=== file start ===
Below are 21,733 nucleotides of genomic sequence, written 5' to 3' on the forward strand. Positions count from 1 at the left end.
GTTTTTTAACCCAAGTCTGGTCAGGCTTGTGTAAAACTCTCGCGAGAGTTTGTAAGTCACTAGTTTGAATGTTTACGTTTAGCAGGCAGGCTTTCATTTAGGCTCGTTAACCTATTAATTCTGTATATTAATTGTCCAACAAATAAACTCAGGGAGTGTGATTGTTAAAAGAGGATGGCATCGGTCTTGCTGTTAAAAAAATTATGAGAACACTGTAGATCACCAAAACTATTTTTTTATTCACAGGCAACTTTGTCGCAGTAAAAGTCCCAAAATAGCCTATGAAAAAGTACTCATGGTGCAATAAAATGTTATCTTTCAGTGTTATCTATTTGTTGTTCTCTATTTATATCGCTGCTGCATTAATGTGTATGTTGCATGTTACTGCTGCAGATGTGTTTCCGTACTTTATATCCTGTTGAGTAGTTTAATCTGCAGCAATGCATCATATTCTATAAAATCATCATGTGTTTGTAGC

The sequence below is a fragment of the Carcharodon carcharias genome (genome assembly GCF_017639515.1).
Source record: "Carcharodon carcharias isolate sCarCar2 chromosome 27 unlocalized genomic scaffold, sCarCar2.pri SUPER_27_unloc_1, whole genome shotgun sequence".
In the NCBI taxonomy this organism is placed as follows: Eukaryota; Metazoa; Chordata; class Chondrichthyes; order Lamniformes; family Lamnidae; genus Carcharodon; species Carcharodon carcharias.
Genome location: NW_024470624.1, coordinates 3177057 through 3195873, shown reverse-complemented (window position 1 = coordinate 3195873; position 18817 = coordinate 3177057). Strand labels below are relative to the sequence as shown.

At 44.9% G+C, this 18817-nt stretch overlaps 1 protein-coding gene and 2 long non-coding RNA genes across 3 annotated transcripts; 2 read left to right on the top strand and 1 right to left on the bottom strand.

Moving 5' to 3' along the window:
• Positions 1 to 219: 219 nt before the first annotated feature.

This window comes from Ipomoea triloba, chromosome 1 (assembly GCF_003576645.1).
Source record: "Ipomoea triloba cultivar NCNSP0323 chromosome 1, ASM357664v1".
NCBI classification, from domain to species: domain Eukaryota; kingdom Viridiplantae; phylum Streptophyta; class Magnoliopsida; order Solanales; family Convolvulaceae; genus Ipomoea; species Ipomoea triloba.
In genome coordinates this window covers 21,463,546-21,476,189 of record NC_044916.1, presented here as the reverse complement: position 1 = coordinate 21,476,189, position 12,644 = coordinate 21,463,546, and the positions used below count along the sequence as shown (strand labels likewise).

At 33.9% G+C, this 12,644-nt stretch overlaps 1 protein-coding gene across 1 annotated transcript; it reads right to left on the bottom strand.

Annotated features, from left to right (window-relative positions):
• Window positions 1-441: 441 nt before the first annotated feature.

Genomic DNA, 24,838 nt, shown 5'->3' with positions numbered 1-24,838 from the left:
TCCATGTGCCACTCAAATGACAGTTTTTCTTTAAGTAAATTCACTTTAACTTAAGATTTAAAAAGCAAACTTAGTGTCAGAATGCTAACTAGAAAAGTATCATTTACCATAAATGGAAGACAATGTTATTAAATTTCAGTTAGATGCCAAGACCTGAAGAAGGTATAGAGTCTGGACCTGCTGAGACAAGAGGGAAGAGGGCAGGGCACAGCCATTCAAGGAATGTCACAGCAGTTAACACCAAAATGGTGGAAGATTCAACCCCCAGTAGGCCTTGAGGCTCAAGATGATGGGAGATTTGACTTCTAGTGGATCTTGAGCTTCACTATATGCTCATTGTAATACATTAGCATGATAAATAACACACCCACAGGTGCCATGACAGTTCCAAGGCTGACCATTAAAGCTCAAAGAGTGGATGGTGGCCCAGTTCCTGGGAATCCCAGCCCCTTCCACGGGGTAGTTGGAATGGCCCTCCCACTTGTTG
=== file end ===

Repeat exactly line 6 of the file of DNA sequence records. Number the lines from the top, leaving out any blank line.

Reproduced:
Genome location: NW_024470624.1, coordinates 3177057 through 3195873, shown reverse-complemented (window position 1 = coordinate 3195873; position 18817 = coordinate 3177057). Strand labels below are relative to the sequence as shown.